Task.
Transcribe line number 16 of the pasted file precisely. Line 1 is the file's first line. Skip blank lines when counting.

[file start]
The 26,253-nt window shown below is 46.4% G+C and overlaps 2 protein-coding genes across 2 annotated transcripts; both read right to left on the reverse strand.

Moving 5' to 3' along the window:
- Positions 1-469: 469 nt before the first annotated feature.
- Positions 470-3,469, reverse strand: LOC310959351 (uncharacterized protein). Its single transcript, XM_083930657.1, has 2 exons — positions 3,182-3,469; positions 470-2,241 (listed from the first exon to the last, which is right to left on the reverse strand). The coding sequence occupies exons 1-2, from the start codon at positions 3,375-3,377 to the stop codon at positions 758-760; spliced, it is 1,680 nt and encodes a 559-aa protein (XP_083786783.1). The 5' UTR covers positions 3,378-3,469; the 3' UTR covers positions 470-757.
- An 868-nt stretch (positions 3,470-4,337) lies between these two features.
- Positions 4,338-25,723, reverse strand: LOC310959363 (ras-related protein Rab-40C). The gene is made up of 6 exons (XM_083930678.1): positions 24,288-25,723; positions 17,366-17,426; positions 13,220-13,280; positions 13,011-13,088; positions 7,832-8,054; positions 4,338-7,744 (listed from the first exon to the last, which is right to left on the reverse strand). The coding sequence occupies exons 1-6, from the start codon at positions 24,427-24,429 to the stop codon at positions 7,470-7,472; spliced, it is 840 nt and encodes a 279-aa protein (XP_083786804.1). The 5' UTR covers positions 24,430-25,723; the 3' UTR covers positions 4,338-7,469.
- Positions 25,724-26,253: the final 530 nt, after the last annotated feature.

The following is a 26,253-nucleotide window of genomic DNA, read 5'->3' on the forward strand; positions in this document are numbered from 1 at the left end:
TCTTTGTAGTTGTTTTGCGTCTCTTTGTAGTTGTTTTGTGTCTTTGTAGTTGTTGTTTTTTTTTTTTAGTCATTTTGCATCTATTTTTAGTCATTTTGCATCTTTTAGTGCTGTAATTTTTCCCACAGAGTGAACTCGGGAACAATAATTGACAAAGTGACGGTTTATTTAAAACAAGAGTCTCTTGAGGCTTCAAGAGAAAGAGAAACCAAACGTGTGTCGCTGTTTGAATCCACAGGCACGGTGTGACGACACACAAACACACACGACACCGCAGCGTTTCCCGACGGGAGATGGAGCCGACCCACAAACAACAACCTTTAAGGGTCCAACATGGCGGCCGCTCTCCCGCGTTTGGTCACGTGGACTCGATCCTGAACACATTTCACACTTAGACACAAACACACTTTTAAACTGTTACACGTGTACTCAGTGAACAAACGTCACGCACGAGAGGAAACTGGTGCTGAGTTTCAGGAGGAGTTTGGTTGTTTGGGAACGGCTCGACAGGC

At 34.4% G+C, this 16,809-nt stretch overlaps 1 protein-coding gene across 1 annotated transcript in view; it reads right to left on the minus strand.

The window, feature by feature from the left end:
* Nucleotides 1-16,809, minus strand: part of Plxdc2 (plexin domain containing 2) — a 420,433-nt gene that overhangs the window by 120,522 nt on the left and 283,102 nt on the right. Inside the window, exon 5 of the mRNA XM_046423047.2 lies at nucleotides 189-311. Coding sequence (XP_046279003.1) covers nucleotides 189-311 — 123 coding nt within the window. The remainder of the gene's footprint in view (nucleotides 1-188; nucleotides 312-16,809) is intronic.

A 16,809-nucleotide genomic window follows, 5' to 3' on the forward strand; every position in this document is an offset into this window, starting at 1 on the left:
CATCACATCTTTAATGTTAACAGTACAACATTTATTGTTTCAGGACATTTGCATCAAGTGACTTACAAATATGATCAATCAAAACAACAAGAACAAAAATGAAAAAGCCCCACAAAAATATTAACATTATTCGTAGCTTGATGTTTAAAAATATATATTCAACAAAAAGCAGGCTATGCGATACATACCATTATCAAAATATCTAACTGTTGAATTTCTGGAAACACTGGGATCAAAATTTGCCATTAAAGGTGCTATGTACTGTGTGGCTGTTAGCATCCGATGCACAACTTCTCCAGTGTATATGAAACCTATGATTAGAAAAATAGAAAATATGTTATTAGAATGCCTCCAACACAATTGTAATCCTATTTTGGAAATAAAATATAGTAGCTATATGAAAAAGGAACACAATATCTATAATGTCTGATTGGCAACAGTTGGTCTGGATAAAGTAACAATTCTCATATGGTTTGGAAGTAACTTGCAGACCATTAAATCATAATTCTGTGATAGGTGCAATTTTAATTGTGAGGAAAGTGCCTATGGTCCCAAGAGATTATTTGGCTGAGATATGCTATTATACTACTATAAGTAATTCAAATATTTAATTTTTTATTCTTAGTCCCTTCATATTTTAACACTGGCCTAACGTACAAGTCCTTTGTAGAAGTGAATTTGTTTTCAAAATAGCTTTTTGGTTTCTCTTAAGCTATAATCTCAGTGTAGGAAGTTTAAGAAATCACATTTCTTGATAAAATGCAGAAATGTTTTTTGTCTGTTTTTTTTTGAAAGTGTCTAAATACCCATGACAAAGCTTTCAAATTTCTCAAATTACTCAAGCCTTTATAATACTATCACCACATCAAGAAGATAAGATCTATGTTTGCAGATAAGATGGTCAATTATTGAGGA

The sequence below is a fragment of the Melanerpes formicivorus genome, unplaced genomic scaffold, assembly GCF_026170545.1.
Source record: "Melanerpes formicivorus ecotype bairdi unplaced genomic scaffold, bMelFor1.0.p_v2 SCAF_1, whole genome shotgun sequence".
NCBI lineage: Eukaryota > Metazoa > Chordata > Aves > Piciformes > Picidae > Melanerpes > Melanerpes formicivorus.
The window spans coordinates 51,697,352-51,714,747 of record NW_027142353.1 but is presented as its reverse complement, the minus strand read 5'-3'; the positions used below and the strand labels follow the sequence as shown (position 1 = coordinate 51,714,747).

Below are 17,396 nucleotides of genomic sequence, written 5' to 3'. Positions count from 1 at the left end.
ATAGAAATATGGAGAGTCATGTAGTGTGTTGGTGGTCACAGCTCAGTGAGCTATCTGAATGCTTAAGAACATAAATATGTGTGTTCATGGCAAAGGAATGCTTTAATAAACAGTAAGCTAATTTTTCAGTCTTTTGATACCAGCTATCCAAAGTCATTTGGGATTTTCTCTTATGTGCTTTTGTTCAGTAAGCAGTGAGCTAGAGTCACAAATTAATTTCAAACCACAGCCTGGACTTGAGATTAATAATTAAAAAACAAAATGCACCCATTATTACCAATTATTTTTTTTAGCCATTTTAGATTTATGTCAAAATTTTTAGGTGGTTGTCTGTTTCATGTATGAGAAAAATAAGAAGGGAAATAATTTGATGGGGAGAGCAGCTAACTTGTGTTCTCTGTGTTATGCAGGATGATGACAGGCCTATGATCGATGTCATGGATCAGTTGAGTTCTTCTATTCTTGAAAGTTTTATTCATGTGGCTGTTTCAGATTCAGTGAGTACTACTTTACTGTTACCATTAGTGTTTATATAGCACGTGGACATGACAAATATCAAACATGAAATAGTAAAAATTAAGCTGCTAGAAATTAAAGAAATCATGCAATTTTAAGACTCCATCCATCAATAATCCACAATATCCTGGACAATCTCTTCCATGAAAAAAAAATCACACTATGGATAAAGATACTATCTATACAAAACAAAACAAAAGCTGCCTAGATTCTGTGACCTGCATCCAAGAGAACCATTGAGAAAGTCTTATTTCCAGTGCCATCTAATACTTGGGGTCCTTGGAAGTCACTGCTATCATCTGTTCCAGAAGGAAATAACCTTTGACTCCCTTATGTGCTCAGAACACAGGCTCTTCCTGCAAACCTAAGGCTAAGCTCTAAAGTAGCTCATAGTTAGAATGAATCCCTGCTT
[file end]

Source record: "Melanerpes formicivorus ecotype bairdi unplaced genomic scaffold, bMelFor1.0.p_v2 SCAF_1, whole genome shotgun sequence".